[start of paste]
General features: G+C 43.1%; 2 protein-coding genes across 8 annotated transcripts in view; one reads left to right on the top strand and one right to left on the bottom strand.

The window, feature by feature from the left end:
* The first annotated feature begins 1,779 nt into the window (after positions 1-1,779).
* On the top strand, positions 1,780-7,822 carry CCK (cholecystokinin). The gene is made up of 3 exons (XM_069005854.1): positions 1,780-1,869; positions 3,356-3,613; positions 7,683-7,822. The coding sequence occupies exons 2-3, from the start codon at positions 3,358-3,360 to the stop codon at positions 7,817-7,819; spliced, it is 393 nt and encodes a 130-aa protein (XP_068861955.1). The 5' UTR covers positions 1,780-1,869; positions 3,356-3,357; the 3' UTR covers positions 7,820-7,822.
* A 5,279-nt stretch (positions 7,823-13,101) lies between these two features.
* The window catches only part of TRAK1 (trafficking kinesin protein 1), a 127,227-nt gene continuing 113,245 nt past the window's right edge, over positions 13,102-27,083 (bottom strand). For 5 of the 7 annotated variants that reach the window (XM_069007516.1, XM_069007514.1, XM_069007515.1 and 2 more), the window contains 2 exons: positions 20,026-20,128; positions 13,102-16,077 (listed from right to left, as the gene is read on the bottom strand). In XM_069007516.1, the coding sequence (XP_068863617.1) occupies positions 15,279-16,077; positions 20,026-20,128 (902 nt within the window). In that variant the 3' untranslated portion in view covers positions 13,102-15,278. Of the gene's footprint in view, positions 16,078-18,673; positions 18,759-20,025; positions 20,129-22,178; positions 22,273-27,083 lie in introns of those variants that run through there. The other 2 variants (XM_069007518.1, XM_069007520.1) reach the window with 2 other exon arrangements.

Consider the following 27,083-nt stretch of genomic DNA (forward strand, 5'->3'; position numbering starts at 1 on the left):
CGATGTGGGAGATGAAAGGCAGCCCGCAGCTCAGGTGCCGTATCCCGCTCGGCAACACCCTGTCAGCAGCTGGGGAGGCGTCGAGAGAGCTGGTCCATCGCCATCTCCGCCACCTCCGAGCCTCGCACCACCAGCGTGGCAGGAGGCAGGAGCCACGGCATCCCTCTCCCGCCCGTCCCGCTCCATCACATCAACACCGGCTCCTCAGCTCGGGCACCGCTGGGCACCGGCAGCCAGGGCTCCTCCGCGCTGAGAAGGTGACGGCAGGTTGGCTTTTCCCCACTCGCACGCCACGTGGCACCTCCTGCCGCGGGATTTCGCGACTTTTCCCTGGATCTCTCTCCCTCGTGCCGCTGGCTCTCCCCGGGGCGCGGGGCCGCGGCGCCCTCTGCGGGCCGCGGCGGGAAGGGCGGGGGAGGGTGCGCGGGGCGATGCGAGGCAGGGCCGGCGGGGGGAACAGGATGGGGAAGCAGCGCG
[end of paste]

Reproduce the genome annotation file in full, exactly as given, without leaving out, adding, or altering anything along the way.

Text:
General features: G+C 43.1%; 2 protein-coding genes across 8 annotated transcripts in view; one reads left to right on the top strand and one right to left on the bottom strand.

The window, feature by feature from the left end:
* The first annotated feature begins 1,779 nt into the window (after positions 1-1,779).
* On the top strand, positions 1,780-7,822 carry CCK (cholecystokinin). The gene is made up of 3 exons (XM_069005854.1): positions 1,780-1,869; positions 3,356-3,613; positions 7,683-7,822. The coding sequence occupies exons 2-3, from the start codon at positions 3,358-3,360 to the stop codon at positions 7,817-7,819; spliced, it is 393 nt and encodes a 130-aa protein (XP_068861955.1). The 5' UTR covers positions 1,780-1,869; positions 3,356-3,357; the 3' UTR covers positions 7,820-7,822.
* A 5,279-nt stretch (positions 7,823-13,101) lies between these two features.
* The window catches only part of TRAK1 (trafficking kinesin protein 1), a 127,227-nt gene continuing 113,245 nt past the window's right edge, over positions 13,102-27,083 (bottom strand). For 5 of the 7 annotated variants that reach the window (XM_069007516.1, XM_069007514.1, XM_069007515.1 and 2 more), the window contains 2 exons: positions 20,026-20,128; positions 13,102-16,077 (listed from right to left, as the gene is read on the bottom strand). In XM_069007516.1, the coding sequence (XP_068863617.1) occupies positions 15,279-16,077; positions 20,026-20,128 (902 nt within the window). In that variant the 3' untranslated portion in view covers positions 13,102-15,278. Of the gene's footprint in view, positions 16,078-18,673; positions 18,759-20,025; positions 20,129-22,178; positions 22,273-27,083 lie in introns of those variants that run through there. The other 2 variants (XM_069007518.1, XM_069007520.1) reach the window with 2 other exon arrangements.

Consider the following 27,083-nt stretch of genomic DNA (forward strand, 5'->3'; position numbering starts at 1 on the left):
CGATGTGGGAGATGAAAGGCAGCCCGCAGCTCAGGTGCCGTATCCCGCTCGGCAACACCCTGTCAGCAGCTGGGGAGGCGTCGAGAGAGCTGGTCCATCGCCATCTCCGCCACCTCCGAGCCTCGCACCACCAGCGTGGCAGGAGGCAGGAGCCACGGCATCCCTCTCCCGCCCGTCCCGCTCCATCACATCAACACCGGCTCCTCAGCTCGGGCACCGCTGGGCACCGGCAGCCAGGGCTCCTCCGCGCTGAGAAGGTGACGGCAGGTTGGCTTTTCCCCACTCGCACGCCACGTGGCACCTCCTGCCGCGGGATTTCGCGACTTTTCCCTGGATCTCTCTCCCTCGTGCCGCTGGCTCTCCCCGGGGCGCGGGGCCGCGGCGCCCTCTGCGGGCCGCGGCGGGAAGGGCGGGGGAGGGTGCGCGGGGCGATGCGAGGCAGGGCCGGCGGGGGGAACAGGATGGGGAAGCAGCGCG